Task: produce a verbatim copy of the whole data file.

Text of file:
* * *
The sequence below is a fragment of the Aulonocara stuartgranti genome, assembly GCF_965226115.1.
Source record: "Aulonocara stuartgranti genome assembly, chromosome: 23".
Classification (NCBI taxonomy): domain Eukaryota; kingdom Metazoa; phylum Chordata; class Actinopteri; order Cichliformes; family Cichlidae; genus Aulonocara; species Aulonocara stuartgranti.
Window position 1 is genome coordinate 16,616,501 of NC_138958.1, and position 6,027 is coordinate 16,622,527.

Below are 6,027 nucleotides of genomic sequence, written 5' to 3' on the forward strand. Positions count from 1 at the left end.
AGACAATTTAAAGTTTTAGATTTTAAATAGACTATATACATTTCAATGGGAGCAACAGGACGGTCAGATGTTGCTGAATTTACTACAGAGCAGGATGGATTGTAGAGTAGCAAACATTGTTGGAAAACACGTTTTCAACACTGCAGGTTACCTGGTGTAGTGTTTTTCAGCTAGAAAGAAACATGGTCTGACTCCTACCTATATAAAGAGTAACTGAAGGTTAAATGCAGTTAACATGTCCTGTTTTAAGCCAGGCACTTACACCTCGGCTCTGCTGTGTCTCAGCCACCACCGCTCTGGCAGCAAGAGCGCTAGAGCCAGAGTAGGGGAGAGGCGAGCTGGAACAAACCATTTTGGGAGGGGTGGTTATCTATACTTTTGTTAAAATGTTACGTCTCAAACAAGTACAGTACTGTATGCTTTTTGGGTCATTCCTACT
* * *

The sequence below is a fragment of the Aulonocara stuartgranti genome, assembly GCF_965226115.1.
Source record: "Aulonocara stuartgranti genome assembly, chromosome: 23".
Classification (NCBI taxonomy): domain Eukaryota; kingdom Metazoa; phylum Chordata; class Actinopteri; order Cichliformes; family Cichlidae; genus Aulonocara; species Aulonocara stuartgranti.
Window position 1 is genome coordinate 16,616,501 of NC_138958.1, and position 6,027 is coordinate 16,622,527.

Below are 6,027 nucleotides of genomic sequence, written 5' to 3' on the forward strand. Positions count from 1 at the left end.
AGACAATTTAAAGTTTTAGATTTTAAATAGACTATATACATTTCAATGGGAGCAACAGGACGGTCAGATGTTGCTGAATTTACTACAGAGCAGGATGGATTGTAGAGTAGCAAACATTGTTGGAAAACACGTTTTCAACACTGCAGGTTACCTGGTGTAGTGTTTTTCAGCTAGAAAGAAACATGGTCTGACTCCTACCTATATAAAGAGTAACTGAAGGTTAAATGCAGTTAACATGTCCTGTTTTAAGCCAGGCACTTACACCTCGGCTCTGCTGTGTCTCAGCCACCACCGCTCTGGCAGCAAGAGCGCTAGAGCCAGAGTAGGGGAGAGGCGAGCTGGAACAAACCATTTTGGGAGGGGTGGTTATCTATACTTTTGTTAAAATGTTACGTCTCAAACAAGTACAGTACTGTATGCTTTTTGGGTCATTCCTACT